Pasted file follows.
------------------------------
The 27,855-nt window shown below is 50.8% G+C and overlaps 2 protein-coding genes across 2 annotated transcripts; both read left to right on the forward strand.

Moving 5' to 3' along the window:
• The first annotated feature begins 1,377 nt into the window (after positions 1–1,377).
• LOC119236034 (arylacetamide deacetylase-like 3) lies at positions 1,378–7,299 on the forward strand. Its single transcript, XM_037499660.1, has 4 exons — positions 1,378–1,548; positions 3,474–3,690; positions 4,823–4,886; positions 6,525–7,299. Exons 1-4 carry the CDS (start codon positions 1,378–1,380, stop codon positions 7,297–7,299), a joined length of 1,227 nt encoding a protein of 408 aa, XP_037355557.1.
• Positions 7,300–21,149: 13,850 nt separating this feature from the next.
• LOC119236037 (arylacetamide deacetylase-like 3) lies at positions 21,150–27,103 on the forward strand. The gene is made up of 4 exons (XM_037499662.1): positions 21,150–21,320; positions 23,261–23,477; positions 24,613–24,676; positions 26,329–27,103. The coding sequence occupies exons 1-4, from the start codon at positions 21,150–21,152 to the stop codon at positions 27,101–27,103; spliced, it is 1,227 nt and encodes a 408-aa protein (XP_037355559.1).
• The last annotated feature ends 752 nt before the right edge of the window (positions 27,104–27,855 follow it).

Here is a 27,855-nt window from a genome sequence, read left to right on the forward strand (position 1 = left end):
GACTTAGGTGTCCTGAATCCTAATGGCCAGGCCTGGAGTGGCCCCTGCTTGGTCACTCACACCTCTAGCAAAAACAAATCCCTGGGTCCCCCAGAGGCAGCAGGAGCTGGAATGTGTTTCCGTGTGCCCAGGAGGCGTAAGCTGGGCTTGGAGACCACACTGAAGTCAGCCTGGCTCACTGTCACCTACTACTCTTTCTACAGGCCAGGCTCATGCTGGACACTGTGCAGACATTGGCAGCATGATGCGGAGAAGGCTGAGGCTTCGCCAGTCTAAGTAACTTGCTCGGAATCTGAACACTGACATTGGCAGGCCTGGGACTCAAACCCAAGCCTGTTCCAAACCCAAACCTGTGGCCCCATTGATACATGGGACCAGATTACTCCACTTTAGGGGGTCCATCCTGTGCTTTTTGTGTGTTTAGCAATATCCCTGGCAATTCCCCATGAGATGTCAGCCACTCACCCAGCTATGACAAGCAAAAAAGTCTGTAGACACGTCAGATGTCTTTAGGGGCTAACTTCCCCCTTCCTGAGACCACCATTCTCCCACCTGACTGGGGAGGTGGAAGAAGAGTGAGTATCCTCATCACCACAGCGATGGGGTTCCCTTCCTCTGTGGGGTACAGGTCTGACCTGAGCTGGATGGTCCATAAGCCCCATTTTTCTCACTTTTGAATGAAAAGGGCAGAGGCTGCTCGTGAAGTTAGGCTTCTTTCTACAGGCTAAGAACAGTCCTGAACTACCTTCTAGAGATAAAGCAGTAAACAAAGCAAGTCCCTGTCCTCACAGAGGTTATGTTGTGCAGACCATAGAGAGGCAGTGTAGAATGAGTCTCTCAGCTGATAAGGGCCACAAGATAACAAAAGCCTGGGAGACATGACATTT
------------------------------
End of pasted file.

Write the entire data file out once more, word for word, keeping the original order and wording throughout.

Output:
The 27,855-nt window shown below is 50.8% G+C and overlaps 2 protein-coding genes across 2 annotated transcripts; both read left to right on the forward strand.

Moving 5' to 3' along the window:
• The first annotated feature begins 1,377 nt into the window (after positions 1–1,377).
• LOC119236034 (arylacetamide deacetylase-like 3) lies at positions 1,378–7,299 on the forward strand. Its single transcript, XM_037499660.1, has 4 exons — positions 1,378–1,548; positions 3,474–3,690; positions 4,823–4,886; positions 6,525–7,299. Exons 1-4 carry the CDS (start codon positions 1,378–1,380, stop codon positions 7,297–7,299), a joined length of 1,227 nt encoding a protein of 408 aa, XP_037355557.1.
• Positions 7,300–21,149: 13,850 nt separating this feature from the next.
• LOC119236037 (arylacetamide deacetylase-like 3) lies at positions 21,150–27,103 on the forward strand. The gene is made up of 4 exons (XM_037499662.1): positions 21,150–21,320; positions 23,261–23,477; positions 24,613–24,676; positions 26,329–27,103. The coding sequence occupies exons 1-4, from the start codon at positions 21,150–21,152 to the stop codon at positions 27,101–27,103; spliced, it is 1,227 nt and encodes a 408-aa protein (XP_037355559.1).
• The last annotated feature ends 752 nt before the right edge of the window (positions 27,104–27,855 follow it).

Here is a 27,855-nt window from a genome sequence, read left to right on the forward strand (position 1 = left end):
GACTTAGGTGTCCTGAATCCTAATGGCCAGGCCTGGAGTGGCCCCTGCTTGGTCACTCACACCTCTAGCAAAAACAAATCCCTGGGTCCCCCAGAGGCAGCAGGAGCTGGAATGTGTTTCCGTGTGCCCAGGAGGCGTAAGCTGGGCTTGGAGACCACACTGAAGTCAGCCTGGCTCACTGTCACCTACTACTCTTTCTACAGGCCAGGCTCATGCTGGACACTGTGCAGACATTGGCAGCATGATGCGGAGAAGGCTGAGGCTTCGCCAGTCTAAGTAACTTGCTCGGAATCTGAACACTGACATTGGCAGGCCTGGGACTCAAACCCAAGCCTGTTCCAAACCCAAACCTGTGGCCCCATTGATACATGGGACCAGATTACTCCACTTTAGGGGGTCCATCCTGTGCTTTTTGTGTGTTTAGCAATATCCCTGGCAATTCCCCATGAGATGTCAGCCACTCACCCAGCTATGACAAGCAAAAAAGTCTGTAGACACGTCAGATGTCTTTAGGGGCTAACTTCCCCCTTCCTGAGACCACCATTCTCCCACCTGACTGGGGAGGTGGAAGAAGAGTGAGTATCCTCATCACCACAGCGATGGGGTTCCCTTCCTCTGTGGGGTACAGGTCTGACCTGAGCTGGATGGTCCATAAGCCCCATTTTTCTCACTTTTGAATGAAAAGGGCAGAGGCTGCTCGTGAAGTTAGGCTTCTTTCTACAGGCTAAGAACAGTCCTGAACTACCTTCTAGAGATAAAGCAGTAAACAAAGCAAGTCCCTGTCCTCACAGAGGTTATGTTGTGCAGACCATAGAGAGGCAGTGTAGAATGAGTCTCTCAGCTGATAAGGGCCACAAGATAACAAAAGCCTGGGAGACATGACATTT